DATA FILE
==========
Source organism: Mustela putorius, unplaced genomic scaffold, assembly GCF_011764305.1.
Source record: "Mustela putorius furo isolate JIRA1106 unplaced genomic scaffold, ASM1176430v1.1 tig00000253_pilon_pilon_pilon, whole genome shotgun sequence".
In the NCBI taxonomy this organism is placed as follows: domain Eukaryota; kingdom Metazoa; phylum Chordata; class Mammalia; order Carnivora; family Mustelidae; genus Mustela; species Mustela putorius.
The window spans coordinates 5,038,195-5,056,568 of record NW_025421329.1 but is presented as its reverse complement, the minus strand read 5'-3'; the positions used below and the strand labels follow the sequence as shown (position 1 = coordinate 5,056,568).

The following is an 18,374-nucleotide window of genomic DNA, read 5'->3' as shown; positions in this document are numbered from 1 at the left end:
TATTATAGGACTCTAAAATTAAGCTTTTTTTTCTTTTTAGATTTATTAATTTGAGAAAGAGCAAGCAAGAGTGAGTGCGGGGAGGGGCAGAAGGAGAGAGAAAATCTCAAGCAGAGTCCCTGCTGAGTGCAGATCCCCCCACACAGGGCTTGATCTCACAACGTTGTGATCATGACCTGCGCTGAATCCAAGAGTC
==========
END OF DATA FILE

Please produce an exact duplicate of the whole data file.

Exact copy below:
Source organism: Mustela putorius, unplaced genomic scaffold, assembly GCF_011764305.1.
Source record: "Mustela putorius furo isolate JIRA1106 unplaced genomic scaffold, ASM1176430v1.1 tig00000253_pilon_pilon_pilon, whole genome shotgun sequence".
In the NCBI taxonomy this organism is placed as follows: domain Eukaryota; kingdom Metazoa; phylum Chordata; class Mammalia; order Carnivora; family Mustelidae; genus Mustela; species Mustela putorius.
The window spans coordinates 5,038,195-5,056,568 of record NW_025421329.1 but is presented as its reverse complement, the minus strand read 5'-3'; the positions used below and the strand labels follow the sequence as shown (position 1 = coordinate 5,056,568).

The following is an 18,374-nucleotide window of genomic DNA, read 5'->3' as shown; positions in this document are numbered from 1 at the left end:
TATTATAGGACTCTAAAATTAAGCTTTTTTTTCTTTTTAGATTTATTAATTTGAGAAAGAGCAAGCAAGAGTGAGTGCGGGGAGGGGCAGAAGGAGAGAGAAAATCTCAAGCAGAGTCCCTGCTGAGTGCAGATCCCCCCACACAGGGCTTGATCTCACAACGTTGTGATCATGACCTGCGCTGAATCCAAGAGTC